Co-op expects coronavirus costs to come in at more than £200m
The Co-op has said that the coronavirus crisis is likely to increase its costs by more than £200 million.
However, it expects the uplift to be partly offset by more food sales and the Chancellor of the Exchequer’s business rates holiday.
Steve Murrells, chief executive of the Co-op, said no part of the business has been unaffected by the outbreak of the virus. He added: our food business has helped to feed the nation and our funeral colleagues have been there for families at their time of greatest need. All of this work will continue and I could not be more proud of our people who have delivered – day in, day out.”
The company has also reported that revenue at its food business rose by 3% to £7.5 billion in the year to 4 January. On a like-for-like basis, sales increased by 1.9% to mark six consecutive years of like-for-like revenue growth for the business. Underlying operational profit came in at £283 million.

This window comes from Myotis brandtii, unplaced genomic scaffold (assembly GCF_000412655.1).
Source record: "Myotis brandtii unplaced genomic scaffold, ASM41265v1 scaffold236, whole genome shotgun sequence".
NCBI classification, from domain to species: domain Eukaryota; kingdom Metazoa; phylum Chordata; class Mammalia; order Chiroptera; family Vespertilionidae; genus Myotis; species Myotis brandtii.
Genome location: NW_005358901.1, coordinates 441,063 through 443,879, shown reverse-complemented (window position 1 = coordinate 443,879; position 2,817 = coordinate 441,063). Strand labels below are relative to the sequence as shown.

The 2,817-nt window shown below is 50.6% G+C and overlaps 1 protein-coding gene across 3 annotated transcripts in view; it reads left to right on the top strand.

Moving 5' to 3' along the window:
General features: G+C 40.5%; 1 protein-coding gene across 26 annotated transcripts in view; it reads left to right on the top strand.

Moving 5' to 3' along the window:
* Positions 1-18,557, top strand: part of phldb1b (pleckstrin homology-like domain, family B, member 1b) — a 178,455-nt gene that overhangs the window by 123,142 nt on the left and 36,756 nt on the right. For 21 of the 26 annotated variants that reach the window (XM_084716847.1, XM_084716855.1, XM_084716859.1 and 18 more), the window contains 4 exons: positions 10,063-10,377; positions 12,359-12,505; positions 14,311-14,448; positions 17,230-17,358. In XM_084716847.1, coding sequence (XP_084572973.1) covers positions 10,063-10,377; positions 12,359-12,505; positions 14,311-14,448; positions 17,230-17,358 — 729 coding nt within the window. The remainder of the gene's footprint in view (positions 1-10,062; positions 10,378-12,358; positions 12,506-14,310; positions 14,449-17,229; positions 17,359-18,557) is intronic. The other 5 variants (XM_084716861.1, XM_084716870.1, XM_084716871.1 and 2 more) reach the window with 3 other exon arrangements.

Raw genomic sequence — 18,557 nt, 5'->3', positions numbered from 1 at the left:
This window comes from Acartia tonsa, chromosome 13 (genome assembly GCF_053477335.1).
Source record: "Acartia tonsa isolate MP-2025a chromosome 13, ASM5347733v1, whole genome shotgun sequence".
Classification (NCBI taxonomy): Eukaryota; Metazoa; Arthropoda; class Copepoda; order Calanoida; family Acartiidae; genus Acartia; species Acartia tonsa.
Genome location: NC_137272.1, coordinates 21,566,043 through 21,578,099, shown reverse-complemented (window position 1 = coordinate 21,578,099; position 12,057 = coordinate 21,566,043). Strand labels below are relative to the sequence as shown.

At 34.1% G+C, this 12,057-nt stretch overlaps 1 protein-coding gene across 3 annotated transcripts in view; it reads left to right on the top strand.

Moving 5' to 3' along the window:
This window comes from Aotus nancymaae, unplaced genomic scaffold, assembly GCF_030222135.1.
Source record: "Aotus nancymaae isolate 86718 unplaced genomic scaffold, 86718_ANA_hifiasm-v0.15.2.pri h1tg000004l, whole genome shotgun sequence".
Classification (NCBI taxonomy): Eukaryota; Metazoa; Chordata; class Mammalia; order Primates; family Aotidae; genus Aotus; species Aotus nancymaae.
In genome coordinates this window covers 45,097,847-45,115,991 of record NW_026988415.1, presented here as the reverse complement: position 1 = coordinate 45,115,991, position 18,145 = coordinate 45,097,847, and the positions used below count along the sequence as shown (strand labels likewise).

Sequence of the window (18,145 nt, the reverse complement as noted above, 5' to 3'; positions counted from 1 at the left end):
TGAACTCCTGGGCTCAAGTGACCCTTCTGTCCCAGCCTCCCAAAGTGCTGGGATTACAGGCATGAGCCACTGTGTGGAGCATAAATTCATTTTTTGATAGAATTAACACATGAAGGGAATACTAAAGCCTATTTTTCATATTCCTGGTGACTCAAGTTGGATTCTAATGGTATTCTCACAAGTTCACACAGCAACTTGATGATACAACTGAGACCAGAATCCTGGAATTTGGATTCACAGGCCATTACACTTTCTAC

During the year, the Co-op opened 79 new stores, refitted 152 shops and extended ten. It also piloted a home delivery service from Co-op stores which includes same-day services across almost 100 towns and cities. In addition, the retailer launched 554 new products and improved more than 1,000 existing lines in the year.
Murrells said: “The Co-op made further financial progress through 2019, showing that co-operation is working. While we didn’t know it at the time, that performance set us up well to withstand the impact of the covid-19 crisis and to enable us to support the communities we operate in.”
Photo by Georgia Hawkins
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